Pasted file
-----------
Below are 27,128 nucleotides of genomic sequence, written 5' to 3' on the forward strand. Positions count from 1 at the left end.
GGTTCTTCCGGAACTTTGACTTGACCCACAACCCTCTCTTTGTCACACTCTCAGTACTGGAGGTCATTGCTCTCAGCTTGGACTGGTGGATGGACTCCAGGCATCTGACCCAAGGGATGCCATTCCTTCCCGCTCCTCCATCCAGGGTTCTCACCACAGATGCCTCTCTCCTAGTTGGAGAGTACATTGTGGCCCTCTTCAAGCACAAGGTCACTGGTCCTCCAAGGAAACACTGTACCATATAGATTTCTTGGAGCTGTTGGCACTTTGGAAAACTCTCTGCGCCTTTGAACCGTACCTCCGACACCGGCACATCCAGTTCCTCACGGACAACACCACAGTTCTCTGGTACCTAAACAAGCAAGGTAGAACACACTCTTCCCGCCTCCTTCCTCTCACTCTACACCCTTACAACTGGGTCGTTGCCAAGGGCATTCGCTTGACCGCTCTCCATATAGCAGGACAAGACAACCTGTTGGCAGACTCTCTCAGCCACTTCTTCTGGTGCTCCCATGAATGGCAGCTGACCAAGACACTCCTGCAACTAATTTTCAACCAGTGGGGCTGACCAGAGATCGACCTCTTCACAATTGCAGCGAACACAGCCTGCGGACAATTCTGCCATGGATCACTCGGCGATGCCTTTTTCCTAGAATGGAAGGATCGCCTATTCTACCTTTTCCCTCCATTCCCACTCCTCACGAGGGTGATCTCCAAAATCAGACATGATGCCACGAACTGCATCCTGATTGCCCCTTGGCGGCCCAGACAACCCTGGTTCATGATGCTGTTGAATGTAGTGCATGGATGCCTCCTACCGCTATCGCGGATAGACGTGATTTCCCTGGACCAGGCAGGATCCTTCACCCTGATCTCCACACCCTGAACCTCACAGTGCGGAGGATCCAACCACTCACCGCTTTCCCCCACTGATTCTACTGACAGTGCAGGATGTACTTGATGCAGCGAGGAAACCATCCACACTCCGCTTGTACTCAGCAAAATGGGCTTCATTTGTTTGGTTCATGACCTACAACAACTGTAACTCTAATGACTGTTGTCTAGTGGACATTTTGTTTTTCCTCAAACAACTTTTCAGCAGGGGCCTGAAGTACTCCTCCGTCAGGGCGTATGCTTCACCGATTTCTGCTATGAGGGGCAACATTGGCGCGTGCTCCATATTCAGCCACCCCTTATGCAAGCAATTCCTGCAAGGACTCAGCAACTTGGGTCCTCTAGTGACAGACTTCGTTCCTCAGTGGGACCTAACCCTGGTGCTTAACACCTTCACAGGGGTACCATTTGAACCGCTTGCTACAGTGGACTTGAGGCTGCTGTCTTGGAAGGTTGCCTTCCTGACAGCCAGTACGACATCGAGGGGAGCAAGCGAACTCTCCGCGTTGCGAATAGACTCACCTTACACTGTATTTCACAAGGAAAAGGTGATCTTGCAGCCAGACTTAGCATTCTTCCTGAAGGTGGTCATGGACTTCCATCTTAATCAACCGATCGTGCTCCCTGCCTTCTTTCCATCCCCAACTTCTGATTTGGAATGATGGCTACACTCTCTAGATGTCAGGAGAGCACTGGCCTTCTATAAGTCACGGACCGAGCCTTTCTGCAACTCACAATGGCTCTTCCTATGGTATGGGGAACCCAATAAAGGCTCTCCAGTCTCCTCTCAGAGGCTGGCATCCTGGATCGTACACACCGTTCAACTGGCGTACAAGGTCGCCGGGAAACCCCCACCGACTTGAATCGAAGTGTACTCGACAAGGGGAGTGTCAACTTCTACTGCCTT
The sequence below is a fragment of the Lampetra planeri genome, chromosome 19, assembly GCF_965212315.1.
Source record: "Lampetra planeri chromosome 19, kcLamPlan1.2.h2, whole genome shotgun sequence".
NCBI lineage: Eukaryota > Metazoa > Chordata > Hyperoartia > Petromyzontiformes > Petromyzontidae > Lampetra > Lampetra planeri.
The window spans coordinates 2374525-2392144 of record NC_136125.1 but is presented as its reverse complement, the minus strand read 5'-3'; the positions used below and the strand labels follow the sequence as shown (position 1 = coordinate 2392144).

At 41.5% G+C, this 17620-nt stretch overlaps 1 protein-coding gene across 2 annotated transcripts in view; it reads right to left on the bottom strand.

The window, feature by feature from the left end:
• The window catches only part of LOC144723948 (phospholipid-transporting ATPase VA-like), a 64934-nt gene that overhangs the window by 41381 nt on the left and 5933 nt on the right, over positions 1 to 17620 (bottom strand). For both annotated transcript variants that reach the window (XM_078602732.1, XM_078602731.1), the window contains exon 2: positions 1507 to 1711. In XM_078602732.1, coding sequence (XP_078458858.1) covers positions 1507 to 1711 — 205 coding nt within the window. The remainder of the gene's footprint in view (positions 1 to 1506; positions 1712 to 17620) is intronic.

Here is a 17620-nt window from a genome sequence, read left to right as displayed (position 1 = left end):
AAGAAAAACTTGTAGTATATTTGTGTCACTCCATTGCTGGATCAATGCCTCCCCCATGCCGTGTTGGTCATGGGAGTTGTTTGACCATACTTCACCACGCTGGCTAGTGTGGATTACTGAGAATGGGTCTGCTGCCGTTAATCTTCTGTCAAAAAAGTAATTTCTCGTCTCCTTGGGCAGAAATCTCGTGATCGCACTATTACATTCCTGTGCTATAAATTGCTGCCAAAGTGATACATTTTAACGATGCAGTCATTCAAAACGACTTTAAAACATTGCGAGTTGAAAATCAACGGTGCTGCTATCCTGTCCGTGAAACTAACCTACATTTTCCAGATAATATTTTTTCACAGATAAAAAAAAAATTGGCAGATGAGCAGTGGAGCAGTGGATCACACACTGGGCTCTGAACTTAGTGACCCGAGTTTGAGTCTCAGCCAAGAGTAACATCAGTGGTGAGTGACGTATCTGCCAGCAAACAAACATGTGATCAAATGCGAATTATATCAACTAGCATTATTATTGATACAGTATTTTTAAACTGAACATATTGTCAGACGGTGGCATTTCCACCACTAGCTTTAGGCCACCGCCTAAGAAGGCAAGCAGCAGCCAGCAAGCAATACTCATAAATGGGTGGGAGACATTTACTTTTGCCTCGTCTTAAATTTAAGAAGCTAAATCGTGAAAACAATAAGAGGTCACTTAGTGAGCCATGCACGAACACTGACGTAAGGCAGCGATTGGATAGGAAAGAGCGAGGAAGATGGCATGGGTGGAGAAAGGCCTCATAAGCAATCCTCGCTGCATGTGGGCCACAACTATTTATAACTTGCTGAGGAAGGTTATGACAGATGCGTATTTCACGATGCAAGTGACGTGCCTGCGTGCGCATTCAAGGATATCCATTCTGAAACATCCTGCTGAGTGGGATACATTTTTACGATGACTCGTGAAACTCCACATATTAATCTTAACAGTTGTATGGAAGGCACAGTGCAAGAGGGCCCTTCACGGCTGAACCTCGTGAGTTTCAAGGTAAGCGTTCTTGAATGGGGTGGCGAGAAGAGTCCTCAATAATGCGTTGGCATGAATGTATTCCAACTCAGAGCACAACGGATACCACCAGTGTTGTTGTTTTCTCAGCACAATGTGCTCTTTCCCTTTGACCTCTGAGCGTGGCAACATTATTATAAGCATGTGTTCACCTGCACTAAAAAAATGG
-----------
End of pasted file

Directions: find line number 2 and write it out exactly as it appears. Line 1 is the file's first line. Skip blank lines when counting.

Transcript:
GGTTCTTCCGGAACTTTGACTTGACCCACAACCCTCTCTTTGTCACACTCTCAGTACTGGAGGTCATTGCTCTCAGCTTGGACTGGTGGATGGACTCCAGGCATCTGACCCAAGGGATGCCATTCCTTCCCGCTCCTCCATCCAGGGTTCTCACCACAGATGCCTCTCTCCTAGTTGGAGAGTACATTGTGGCCCTCTTCAAGCACAAGGTCACTGGTCCTCCAAGGAAACACTGTACCATATAGATTTCTTGGAGCTGTTGGCACTTTGGAAAACTCTCTGCGCCTTTGAACCGTACCTCCGACACCGGCACATCCAGTTCCTCACGGACAACACCACAGTTCTCTGGTACCTAAACAAGCAAGGTAGAACACACTCTTCCCGCCTCCTTCCTCTCACTCTACACCCTTACAACTGGGTCGTTGCCAAGGGCATTCGCTTGACCGCTCTCCATATAGCAGGACAAGACAACCTGTTGGCAGACTCTCTCAGCCACTTCTTCTGGTGCTCCCATGAATGGCAGCTGACCAAGACACTCCTGCAACTAATTTTCAACCAGTGGGGCTGACCAGAGATCGACCTCTTCACAATTGCAGCGAACACAGCCTGCGGACAATTCTGCCATGGATCACTCGGCGATGCCTTTTTCCTAGAATGGAAGGATCGCCTATTCTACCTTTTCCCTCCATTCCCACTCCTCACGAGGGTGATCTCCAAAATCAGACATGATGCCACGAACTGCATCCTGATTGCCCCTTGGCGGCCCAGACAACCCTGGTTCATGATGCTGTTGAATGTAGTGCATGGATGCCTCCTACCGCTATCGCGGATAGACGTGATTTCCCTGGACCAGGCAGGATCCTTCACCCTGATCTCCACACCCTGAACCTCACAGTGCGGAGGATCCAACCACTCACCGCTTTCCCCCACTGATTCTACTGACAGTGCAGGATGTACTTGATGCAGCGAGGAAACCATCCACACTCCGCTTGTACTCAGCAAAATGGGCTTCATTTGTTTGGTTCATGACCTACAACAACTGTAACTCTAATGACTGTTGTCTAGTGGACATTTTGTTTTTCCTCAAACAACTTTTCAGCAGGGGCCTGAAGTACTCCTCCGTCAGGGCGTATGCTTCACCGATTTCTGCTATGAGGGGCAACATTGGCGCGTGCTCCATATTCAGCCACCCCTTATGCAAGCAATTCCTGCAAGGACTCAGCAACTTGGGTCCTCTAGTGACAGACTTCGTTCCTCAGTGGGACCTAACCCTGGTGCTTAACACCTTCACAGGGGTACCATTTGAACCGCTTGCTACAGTGGACTTGAGGCTGCTGTCTTGGAAGGTTGCCTTCCTGACAGCCAGTACGACATCGAGGGGAGCAAGCGAACTCTCCGCGTTGCGAATAGACTCACCTTACACTGTATTTCACAAGGAAAAGGTGATCTTGCAGCCAGACTTAGCATTCTTCCTGAAGGTGGTCATGGACTTCCATCTTAATCAACCGATCGTGCTCCCTGCCTTCTTTCCATCCCCAACTTCTGATTTGGAATGATGGCTACACTCTCTAGATGTCAGGAGAGCACTGGCCTTCTATAAGTCACGGACCGAGCCTTTCTGCAACTCACAATGGCTCTTCCTATGGTATGGGGAACCCAATAAAGGCTCTCCAGTCTCCTCTCAGAGGCTGGCATCCTGGATCGTACACACCGTTCAACTGGCGTACAAGGTCGCCGGGAAACCCCCACCGACTTGAATCGAAGTGTACTCGACAAGGGGAGTGTCAACTTCTACTGCCTT